On the other hand, Raoul's been around a while and could be he's just hot right now. Marion Maneker reports his work was selling "at or near his auction record" at Christie's, each over $60,000.

Seems insane. Maybe the Russians still have money.

Anonymous said...

Last September I was in the city. I did the standard travels through Chelsea. At one prominent gallery, Max Protetch, I encountered a beautiful Ann Pibal painting in a back office. I asked if I could look more closely at it. They accommodated my request. We talked about the work for maybe five minutes when I was given the "price." The retail price is $5000. They offered me a 35% discount, and they don't know me from Adam. It made any real desire to purchase it wash away. What kind of deal are they giving the folks they DO know? I think my story might be part of how Zwirner gets the red dots. I have no idea of the monetary value of Raoul De Keyser's works, but they sure are sublime.
To keep my privacy, lets keep me anonymous.

Lady Xoc said...

Well, I stand by my opinion, and of course, that's all it is, an opinion. I have no inside info, but I happen to agree with Mr. Rywalt when he says. "The main thing that makes me feel sure these prices are inflated is simply how high they are." But more than that (and not just at Zwirner), it's the quantity of sold pieces that leaves me unbelieving. It reminds me of the realtor down the street who in the past year has plastered his window with sold listings, to the point where they nearly equal the unsold. I suppose this makes everyone feel better, to think that things are actually moving in this market. But, there's still a lot of inventory out there that's not going anywhere in a big hurry.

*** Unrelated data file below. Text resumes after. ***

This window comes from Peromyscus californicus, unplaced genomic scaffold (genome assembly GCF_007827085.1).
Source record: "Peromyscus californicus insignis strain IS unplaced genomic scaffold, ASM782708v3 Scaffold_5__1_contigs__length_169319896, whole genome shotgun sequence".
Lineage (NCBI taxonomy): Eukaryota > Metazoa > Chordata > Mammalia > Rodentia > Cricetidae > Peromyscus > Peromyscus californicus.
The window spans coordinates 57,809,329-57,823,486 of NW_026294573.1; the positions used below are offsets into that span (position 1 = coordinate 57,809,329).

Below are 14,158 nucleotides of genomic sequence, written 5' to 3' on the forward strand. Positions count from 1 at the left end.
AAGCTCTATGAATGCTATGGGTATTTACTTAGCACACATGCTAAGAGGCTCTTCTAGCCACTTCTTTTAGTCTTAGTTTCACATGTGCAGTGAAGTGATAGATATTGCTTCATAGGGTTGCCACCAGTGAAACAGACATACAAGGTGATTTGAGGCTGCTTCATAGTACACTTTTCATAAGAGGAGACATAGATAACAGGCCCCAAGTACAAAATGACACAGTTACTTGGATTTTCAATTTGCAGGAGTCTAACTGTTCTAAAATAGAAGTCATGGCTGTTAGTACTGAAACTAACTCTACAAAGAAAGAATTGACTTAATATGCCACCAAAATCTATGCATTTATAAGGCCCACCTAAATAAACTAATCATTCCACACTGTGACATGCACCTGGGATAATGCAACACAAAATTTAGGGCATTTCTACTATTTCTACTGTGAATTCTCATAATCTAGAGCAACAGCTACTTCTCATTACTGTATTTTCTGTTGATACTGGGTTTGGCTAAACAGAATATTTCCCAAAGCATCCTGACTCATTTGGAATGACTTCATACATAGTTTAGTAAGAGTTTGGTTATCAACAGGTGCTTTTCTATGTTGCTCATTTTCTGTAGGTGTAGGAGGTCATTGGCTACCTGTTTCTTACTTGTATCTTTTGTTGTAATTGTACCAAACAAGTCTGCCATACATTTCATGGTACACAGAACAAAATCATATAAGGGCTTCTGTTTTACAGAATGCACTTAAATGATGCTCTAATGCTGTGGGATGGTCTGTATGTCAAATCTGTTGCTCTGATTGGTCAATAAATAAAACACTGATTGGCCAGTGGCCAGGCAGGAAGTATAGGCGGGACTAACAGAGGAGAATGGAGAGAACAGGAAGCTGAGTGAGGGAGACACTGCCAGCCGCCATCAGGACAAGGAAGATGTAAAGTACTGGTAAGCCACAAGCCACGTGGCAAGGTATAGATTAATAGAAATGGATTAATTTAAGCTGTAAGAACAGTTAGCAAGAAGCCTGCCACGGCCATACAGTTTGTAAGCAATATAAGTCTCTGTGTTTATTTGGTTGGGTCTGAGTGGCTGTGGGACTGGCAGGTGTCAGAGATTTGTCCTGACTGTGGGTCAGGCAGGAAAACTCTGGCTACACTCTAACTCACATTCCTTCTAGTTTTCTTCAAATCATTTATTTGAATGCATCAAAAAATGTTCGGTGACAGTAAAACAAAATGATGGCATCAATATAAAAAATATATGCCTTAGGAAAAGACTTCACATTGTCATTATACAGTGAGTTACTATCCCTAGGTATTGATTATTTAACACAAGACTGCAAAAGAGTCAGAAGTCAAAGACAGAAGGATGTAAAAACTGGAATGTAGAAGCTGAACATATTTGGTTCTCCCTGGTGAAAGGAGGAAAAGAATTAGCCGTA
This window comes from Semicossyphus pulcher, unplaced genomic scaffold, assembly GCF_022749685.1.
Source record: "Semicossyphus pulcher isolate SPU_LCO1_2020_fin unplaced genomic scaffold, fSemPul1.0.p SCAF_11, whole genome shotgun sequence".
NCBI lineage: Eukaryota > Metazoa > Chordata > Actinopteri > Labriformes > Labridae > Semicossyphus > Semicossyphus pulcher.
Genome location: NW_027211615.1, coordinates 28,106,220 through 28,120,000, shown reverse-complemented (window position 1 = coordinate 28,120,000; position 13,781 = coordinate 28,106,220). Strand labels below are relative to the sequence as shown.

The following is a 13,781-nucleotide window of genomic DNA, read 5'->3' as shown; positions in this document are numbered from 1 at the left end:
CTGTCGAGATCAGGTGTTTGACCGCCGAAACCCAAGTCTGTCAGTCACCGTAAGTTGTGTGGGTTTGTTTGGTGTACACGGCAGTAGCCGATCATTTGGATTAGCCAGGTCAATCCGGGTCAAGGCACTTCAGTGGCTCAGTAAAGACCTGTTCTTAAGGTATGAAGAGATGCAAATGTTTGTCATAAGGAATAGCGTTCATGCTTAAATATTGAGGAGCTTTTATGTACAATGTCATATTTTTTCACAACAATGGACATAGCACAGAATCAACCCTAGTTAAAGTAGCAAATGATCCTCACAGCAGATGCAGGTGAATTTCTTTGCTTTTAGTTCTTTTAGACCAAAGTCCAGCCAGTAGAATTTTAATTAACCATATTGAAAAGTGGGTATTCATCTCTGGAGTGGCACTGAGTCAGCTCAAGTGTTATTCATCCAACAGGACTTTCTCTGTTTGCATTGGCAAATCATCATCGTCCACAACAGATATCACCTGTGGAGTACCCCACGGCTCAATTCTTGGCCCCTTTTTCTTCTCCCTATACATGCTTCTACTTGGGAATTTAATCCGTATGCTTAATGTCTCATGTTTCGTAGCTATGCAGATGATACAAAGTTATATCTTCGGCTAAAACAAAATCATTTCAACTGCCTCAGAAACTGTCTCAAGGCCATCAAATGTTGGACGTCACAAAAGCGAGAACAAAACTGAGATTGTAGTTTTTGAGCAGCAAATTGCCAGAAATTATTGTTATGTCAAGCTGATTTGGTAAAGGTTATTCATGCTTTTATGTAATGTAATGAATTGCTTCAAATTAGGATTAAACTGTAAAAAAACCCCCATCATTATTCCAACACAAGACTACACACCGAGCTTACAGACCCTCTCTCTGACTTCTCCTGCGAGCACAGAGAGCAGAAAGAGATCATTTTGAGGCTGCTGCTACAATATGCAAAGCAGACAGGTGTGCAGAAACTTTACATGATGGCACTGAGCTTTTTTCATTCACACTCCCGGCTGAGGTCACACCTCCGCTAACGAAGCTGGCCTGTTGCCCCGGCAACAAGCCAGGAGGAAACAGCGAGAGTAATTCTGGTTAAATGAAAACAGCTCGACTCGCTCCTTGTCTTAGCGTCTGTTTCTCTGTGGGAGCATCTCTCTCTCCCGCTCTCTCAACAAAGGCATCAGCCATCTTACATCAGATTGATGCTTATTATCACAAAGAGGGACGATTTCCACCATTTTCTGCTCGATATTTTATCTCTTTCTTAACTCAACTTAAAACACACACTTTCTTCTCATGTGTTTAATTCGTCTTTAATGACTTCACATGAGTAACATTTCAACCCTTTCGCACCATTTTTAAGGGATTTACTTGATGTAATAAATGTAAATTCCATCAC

And as for the photography, I suppose I should not let myself be so intimidated by cross and unhospitable gallery attendants when I wish to record my visit. As always, you are a beacon of clarity and directness.

Ian MacLeod said...

I like the work. The show looks great. Thanks for posting it Joanne.
ian

Joanne Mattera said...

Anonymous,

That would be a funny story if it weren't so chilling, eh? What an
insult that discount is to the artist!

Joanne Mattera said...

LX,

Re photographing, I follow the advice of Chicago's eminence gris, Paul Klein: Better to apologize for having done it, than to ask and be denied.

Illusio said...

I know this wil not be a very popular reply. But, I honestly believe that to charge 70,000 for a painting, or yet..be prepared to pay that amount for one, is an obscenity. In a world where children are starving and have to live without the basic necessities, this kind of thing is a true testimony to how utterly corrupt, decadent and cynical our world is. I feel shame. Shame as an artist and a human being.

Bill said...

Be it 70.00 or 70,000 for a painting doesn't have much to do with the bigger ills of the world nor is it really accurate to say it "is a true testimony to how utterly corrupt, decandent and cynical our world is." There are far more deeper issues involved or rather at play concerning those in the world that, as Illusio writes," ... where children are starving and have to live without the basic necessities..." The sell of art doesn't cause or solve that ... no matter what the sold price was/is.

Illusio said...

Maybe not Bill, but quite frankly 70,000 would be better and more usefully spent elswhere than on some painted daubed across a canvas, and that was my point. My original comment was a reaction to this one!

"Totally worth it, if I had $70,000 lying about I wouldn't think twice."

Illusio said...

pardon the typo, I meant 'paint' not 'painted'.

Joanne Mattera said...

Buying art (at any price) is not an either/or situation--i.e.art or humanity.

Typically, the people who have $70,000 to pay for a painting also have money to donate to causes, many causes--from feeding starving children to funding educational institutions and hospital wings, to supporting dance companies, arts foundations, and invididual artists via grants.

And don't forget, Illusio, artists--most of whom are not wealthy--are always being asked to donate their art to good causes, and many do. (I have something th say about that in a few weeks.)

Personally, I have no problem with art selling for what the market will bear.